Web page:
Biotechnology and climate change related stresses-cont..
    • GM IR crops esp. cotton and maize have been widely adopted, with 20 M ha grown worldwide in 2006
    • Plus, 22 M ha of GM crops with combined IR and HT traits were grown
    • In Australia, GM IR cotton accounts for around 90 % of cotton production
    • Nearly all of the commercially released GM IR crops have been modified with cry genes from the soil bacterium Bacillus thuringiensis ( Bt ).
    • A number of GM disease-resistant crops have been approved for commercial production in the world. Eg. potato varieties resistant to potato Y virus and potato leafroll virus in US and Canada
    • Agriculture currently accounts for about 25% of GHG emissions.
    • Agriculture accounts for 14% of CO 2 emission, methane (CH 4 ) (48%) and nitrous oxide (N 2 O) (52%)
    • Implementing sustainable agricultural practices is therefore important
    • GMOs help decrease the necessity and frequency of spraying and tillage.
    • GM HT and IR Crops : maize, cotton, soybean, canola, sugar beet and grain sorghum hybrids have been developed reducing fuel used by farmers when they spray pesticides and herbicides on their fields, saving in CO 2 emissions
    Biotechnology and greenhouse gas reduction conserved farming systems
    • Each litre of tractor diesel consumed contributes an estimated 2.75 kg of CO 2 into the atmosphere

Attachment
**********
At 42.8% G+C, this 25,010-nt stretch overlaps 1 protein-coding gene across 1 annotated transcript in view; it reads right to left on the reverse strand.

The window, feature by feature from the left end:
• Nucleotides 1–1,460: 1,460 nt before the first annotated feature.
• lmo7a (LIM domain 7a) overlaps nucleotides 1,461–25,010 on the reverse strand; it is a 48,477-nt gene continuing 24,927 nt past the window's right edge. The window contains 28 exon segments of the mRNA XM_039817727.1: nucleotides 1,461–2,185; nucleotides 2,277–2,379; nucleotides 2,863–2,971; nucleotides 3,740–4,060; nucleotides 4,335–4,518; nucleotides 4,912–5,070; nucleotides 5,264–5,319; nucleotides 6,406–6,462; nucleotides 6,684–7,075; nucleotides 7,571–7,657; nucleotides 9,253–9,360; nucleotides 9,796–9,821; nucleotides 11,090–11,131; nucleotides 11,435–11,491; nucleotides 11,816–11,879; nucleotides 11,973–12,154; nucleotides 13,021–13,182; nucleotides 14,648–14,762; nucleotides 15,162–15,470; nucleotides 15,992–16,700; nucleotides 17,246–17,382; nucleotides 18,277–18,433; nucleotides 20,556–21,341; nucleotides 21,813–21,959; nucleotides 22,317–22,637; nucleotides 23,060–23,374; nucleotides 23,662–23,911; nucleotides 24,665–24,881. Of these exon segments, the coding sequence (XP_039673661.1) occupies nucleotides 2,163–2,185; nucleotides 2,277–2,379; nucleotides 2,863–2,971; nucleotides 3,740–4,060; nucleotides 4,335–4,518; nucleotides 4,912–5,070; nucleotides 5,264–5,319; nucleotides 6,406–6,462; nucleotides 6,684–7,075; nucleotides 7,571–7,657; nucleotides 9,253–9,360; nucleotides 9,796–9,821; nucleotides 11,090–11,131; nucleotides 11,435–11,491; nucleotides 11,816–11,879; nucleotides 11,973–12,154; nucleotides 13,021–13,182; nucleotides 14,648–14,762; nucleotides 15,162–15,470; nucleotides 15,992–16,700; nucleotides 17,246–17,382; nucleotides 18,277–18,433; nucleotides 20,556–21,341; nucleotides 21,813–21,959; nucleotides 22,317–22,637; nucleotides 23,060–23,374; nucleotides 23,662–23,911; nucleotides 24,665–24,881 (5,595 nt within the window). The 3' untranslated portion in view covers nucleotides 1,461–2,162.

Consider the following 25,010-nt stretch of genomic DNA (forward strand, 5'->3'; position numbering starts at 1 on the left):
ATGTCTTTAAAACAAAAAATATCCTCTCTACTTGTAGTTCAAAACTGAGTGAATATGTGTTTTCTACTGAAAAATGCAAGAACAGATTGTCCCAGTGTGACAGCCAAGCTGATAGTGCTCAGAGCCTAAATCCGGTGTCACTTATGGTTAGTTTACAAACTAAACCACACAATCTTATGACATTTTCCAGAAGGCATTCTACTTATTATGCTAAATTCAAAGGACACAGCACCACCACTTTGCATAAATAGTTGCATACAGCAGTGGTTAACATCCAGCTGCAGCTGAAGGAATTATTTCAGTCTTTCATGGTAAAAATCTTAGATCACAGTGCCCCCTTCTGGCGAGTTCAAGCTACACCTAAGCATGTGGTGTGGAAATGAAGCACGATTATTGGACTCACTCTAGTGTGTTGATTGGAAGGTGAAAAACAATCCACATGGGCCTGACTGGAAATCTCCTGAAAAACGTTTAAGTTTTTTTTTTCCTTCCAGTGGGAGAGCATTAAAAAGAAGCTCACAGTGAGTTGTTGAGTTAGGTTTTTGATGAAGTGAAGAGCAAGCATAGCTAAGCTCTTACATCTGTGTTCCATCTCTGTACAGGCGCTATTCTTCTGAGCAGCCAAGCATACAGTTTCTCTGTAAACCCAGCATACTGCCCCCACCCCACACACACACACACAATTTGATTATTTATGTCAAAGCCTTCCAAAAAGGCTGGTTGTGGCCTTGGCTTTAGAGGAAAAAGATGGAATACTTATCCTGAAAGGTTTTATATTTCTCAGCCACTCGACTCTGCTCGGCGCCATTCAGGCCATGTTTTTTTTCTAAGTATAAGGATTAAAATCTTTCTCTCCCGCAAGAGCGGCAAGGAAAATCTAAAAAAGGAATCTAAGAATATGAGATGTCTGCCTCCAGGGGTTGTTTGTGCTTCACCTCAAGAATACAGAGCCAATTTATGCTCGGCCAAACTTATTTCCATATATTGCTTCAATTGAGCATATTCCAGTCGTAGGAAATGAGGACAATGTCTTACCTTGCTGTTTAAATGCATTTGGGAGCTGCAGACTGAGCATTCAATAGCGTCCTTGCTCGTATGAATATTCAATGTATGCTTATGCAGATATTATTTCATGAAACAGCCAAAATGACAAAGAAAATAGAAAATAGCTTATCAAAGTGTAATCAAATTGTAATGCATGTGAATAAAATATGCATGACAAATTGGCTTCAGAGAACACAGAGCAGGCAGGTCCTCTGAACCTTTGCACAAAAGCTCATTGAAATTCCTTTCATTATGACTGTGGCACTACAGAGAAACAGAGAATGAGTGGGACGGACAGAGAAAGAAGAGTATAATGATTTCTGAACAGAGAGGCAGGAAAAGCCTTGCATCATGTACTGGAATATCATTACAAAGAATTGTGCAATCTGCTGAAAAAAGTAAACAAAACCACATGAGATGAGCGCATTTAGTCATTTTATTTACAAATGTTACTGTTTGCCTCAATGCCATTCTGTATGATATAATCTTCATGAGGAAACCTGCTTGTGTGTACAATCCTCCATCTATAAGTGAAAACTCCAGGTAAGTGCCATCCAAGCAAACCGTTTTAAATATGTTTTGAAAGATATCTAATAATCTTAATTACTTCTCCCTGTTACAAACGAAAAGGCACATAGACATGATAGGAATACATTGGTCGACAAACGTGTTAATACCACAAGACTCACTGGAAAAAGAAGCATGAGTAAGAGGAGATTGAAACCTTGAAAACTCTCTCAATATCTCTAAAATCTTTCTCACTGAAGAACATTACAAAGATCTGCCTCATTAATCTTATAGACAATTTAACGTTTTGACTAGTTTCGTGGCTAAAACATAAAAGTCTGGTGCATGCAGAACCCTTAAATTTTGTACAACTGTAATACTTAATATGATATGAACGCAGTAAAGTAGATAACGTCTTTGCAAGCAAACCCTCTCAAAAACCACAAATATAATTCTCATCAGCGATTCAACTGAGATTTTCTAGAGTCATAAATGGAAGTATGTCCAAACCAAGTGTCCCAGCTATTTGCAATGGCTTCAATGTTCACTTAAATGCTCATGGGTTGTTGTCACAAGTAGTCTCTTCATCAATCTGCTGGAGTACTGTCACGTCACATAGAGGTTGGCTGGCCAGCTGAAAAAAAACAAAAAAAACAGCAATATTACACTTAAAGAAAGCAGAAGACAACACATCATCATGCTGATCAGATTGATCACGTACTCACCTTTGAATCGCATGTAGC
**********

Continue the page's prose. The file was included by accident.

• The fuel savings associated with making fewer spray runs (relative to conventional crops) has resulted in permanent savings in CO 2 emissions
    • In 2005 this amounted to approx. 962 M kg ( 356 ML fuel reduction).
    • 1996 - 2005 the cumulative permanent reduction is approx. 4,613 M kg of CO 2 (1,679 ML fuel reduction).
    • The adoption of NT or RT systems in respect of fuel use results in reductions of CO 2 emissions of 89.44 kg/ha and 40.43 kg/ha respectively
    Biotechnology greenhouse gas reduction conserved farming systems cont…
  • Table 3. Tractor fuel consumption by tillage method Source: “GM crops: global socio-economic and environmental impacts 1996-2006,” Barfoot, P. and Brookes, G (2008). Tillage system Tractor fuel consumption ( Litre/ha) Traditional cultivation: mouldboard plough, disc and seed planting etc. 46.65 Conservation cultivation (RT): chisel plough, disc and seed planting 28.83 No-till (NT) (fertilizer knife, seed planting plus 2 sprays: pre-plant burn down and post-emergent) 14.12
  • Summary
    • By adopting more sustainable management practices, agriculture plays a large part in enhancing soil carbon sequestration
    • One way is by reducing conventional tillage
    • By leaving at least 30% of residue on the soil surface, NT reduces the loss of CO 2 from agricultural systems and reduces evaporative water loss from soils
    • In 2007, the NT area nearly doubled in the US
    • a 5-fold increase was recorded in Argentina, with GM Roundup Ready soybean estimated to account for 95% on the NT soybean area.
    • Soil carbon sequestered since 1996 is equivalent to 63,859 M Ton of CO 2 that has not been released into the global atmosphere because of adoption of GM HT crops